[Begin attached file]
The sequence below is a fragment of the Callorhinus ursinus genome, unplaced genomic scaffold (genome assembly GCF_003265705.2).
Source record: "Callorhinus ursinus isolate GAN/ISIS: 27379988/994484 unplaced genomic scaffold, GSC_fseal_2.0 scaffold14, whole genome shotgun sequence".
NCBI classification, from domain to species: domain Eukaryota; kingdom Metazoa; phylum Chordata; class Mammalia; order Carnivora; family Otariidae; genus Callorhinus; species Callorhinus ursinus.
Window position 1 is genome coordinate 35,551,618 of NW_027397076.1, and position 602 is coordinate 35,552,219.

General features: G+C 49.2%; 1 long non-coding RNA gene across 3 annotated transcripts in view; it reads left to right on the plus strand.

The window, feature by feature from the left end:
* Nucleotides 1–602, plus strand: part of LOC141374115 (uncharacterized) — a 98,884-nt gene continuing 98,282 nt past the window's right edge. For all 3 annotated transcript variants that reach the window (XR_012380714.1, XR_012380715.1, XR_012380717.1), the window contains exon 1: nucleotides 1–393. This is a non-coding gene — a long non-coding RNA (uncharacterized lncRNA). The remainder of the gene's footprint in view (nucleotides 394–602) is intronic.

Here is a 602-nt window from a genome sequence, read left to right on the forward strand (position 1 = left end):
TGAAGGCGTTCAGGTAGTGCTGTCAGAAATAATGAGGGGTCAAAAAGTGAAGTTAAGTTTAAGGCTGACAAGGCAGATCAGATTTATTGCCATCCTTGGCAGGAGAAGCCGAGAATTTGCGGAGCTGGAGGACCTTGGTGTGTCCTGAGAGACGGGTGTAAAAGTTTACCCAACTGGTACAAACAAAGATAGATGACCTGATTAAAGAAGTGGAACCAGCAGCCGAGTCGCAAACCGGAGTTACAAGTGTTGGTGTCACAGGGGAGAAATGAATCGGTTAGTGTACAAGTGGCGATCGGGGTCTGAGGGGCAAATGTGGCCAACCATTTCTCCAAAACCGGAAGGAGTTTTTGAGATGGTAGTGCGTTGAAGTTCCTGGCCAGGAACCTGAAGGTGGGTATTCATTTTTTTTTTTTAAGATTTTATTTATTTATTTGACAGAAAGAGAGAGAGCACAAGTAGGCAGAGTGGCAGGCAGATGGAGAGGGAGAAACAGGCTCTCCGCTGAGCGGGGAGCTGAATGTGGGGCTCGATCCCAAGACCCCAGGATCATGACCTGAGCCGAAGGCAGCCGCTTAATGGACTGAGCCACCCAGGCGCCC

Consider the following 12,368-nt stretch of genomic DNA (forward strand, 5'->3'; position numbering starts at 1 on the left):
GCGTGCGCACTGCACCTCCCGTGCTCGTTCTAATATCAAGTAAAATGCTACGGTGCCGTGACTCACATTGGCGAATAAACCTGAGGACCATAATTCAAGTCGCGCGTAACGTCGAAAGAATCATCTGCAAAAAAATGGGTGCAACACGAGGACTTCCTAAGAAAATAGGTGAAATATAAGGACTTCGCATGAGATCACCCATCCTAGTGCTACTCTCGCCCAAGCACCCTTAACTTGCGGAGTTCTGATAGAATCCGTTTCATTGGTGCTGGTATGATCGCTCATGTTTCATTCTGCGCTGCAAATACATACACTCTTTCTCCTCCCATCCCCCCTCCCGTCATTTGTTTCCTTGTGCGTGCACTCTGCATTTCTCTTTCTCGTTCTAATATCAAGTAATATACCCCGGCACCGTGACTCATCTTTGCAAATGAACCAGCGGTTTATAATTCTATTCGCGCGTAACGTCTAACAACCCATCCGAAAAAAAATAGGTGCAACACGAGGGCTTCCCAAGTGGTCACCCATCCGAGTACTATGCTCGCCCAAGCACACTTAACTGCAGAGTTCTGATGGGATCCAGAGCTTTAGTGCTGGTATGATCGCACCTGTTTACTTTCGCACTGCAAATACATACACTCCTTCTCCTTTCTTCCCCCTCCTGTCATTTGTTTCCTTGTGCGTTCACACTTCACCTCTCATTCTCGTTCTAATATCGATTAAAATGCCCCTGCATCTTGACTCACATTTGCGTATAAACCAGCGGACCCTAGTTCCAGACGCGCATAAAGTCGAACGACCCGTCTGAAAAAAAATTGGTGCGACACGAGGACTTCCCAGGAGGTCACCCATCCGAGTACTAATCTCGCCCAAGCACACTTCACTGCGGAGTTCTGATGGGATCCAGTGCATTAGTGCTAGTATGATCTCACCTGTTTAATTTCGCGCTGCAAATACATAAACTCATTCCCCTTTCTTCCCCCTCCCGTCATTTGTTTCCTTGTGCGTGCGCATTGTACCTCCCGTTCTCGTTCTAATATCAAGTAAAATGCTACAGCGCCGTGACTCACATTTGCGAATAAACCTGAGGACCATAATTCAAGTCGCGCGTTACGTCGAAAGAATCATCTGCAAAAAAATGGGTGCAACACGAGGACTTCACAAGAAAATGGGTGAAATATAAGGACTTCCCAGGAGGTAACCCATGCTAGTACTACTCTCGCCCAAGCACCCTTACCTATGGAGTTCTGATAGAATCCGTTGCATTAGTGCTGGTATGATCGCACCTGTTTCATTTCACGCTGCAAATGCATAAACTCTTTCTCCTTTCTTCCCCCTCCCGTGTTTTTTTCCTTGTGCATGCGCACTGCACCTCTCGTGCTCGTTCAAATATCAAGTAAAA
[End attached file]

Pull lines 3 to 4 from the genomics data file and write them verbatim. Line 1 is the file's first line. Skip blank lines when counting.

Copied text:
NCBI classification, from domain to species: domain Eukaryota; kingdom Metazoa; phylum Chordata; class Mammalia; order Carnivora; family Otariidae; genus Callorhinus; species Callorhinus ursinus.
Window position 1 is genome coordinate 35,551,618 of NW_027397076.1, and position 602 is coordinate 35,552,219.